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5/31/20blog post

at-home COVID-19 testing kits Q&A

It’s hard to talk about COVID-19 without talking about testing. The Federal Drug Administration (FDA) has approved the use of an at-home testing kit for COVID-19 that a person can purchase after getting an order from a medical professional.

While the testing method may sound appealing, Sherman Alter, MD, division chief for infectious disease at Dayton Children’s Hospital, cautions that the test comes with its own set of risks. 

what are some potential issues associated with the at-home kits?

  • One problem with at-home kits may be that an adequate sample for testing might not be easily or correctly obtained. 

  • The current FDA-approved test uses a swab that only needs to go as far as the nostril. It might be easier to collect than one that goes deeper into the nasal passage. However, it might be more difficult to get enough sample to get an accurate result. 

  • These tests will initially be available to healthcare workers and first responders. Later, the hope is that these will be available to consumers. All specimens will then be forwarded to a lab for testing.

how accurate are the in-home tests?

  • Initial testing suggests that these tests are fairly accurate. However, there is an underlying chance that some may demonstrate false-negative results.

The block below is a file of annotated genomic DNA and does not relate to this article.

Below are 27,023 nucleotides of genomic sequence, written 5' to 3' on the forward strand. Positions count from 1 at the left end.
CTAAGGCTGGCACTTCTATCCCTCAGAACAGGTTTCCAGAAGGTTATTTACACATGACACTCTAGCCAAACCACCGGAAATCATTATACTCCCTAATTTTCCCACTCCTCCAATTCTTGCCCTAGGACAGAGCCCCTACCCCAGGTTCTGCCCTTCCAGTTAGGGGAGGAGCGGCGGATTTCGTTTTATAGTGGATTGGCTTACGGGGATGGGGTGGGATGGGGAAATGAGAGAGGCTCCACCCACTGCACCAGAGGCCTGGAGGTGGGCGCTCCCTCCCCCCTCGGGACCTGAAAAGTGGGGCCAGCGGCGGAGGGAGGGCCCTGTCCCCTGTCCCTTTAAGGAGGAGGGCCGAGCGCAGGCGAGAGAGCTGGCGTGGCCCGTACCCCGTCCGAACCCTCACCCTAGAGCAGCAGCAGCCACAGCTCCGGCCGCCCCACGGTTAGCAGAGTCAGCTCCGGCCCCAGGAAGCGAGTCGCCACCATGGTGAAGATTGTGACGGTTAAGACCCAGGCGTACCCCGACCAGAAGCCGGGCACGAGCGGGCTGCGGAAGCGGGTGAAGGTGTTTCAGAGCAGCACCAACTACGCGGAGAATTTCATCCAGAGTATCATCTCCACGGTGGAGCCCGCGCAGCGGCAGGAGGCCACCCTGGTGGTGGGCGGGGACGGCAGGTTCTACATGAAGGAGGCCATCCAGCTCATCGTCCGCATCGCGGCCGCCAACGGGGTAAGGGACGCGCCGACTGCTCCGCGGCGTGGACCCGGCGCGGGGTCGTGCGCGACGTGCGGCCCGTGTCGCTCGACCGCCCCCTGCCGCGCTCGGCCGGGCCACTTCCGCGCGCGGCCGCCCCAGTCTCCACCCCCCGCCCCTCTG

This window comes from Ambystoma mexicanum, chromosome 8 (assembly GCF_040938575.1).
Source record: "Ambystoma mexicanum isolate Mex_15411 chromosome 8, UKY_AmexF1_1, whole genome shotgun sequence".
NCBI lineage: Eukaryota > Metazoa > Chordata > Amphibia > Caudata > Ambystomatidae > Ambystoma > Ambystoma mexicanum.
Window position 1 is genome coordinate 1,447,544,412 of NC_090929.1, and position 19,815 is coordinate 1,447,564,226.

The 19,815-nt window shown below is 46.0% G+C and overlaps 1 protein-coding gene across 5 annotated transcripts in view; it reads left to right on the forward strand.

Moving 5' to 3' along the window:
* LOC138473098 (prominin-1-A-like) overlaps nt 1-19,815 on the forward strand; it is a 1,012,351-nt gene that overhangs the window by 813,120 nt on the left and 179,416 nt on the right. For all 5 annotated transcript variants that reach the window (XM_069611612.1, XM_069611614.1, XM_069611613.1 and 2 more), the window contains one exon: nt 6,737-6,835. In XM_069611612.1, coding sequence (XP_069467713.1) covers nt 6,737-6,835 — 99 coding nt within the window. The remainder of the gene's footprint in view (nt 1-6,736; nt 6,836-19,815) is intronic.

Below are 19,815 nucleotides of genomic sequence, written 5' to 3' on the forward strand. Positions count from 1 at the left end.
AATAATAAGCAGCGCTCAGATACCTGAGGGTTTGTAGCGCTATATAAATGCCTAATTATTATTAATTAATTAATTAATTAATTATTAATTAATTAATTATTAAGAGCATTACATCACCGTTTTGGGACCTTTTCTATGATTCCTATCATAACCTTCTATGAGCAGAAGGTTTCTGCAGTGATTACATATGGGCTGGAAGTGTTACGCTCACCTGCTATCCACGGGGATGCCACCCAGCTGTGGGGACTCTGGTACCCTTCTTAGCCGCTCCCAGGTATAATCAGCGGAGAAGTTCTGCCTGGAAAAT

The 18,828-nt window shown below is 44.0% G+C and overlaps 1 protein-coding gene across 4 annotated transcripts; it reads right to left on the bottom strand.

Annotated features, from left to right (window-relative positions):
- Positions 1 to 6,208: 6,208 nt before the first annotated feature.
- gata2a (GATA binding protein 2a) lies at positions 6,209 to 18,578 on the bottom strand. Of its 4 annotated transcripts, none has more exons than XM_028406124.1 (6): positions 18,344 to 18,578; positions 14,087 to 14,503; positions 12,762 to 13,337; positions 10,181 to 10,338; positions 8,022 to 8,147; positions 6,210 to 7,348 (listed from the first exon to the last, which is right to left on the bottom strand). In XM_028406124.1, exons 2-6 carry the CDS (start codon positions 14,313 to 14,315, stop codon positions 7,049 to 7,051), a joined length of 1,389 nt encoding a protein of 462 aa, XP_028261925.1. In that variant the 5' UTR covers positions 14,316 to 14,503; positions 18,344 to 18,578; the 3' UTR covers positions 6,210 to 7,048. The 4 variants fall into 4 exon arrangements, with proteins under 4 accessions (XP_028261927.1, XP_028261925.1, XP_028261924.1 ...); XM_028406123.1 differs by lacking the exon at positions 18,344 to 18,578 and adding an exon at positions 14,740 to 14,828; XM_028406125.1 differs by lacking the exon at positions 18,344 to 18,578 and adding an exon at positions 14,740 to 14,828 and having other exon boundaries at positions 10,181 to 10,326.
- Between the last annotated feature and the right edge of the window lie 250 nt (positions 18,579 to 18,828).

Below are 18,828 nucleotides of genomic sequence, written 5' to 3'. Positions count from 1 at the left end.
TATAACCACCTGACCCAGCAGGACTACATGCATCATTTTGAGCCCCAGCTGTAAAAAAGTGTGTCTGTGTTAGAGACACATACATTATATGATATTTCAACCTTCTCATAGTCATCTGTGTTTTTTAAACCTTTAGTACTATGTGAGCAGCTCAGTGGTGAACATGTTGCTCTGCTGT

• Despite manufacturers stating that their coronavirus test may have an outstanding ability to detect infections and be specific in identifying coronavirus, their accuracy may be hard to define. 

  • Some rapid tests are having 10 to 15% false-negative rates. 

  • For example, a 15% false-negative rate implies that for every 100 patients who were infected, 15 would be inaccurately classified as negative. This means they would be told that they were negative for COVID-1 when they’re really positive.

  • Future studies should clarify some of these issues. It’s important to fully discuss all results with your healthcare provider. 

we’ve been hearing about testing for COVID-19 using saliva. is this an option for individuals wanting to get tested?

  • A test has been developed that detects the virus material in saliva, which should be easier to collect. These appear initially to be as accurate as testing using deep nose or throat swabs. However, future accuracy will be made clearer as the testing is more widely utilized.

For now, the best guidance is to continue the use of infection prevention measures, which include wearing a face mask in public, good handwashing practice, and continued physical or social distancing of six feet from others.

Alter Sherman
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Sherman Alter, MD

division chief infectious disease
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updates on COVID-19

Please use our coronavirus information hub for resources and answers to frequently asked questions about Dayton Children's response to COVID-19. You can also call our COVID-19 parent hotline at 1-888-746-KIDS (5437) from 8:00 am – 8:00 pm for additional questions. 

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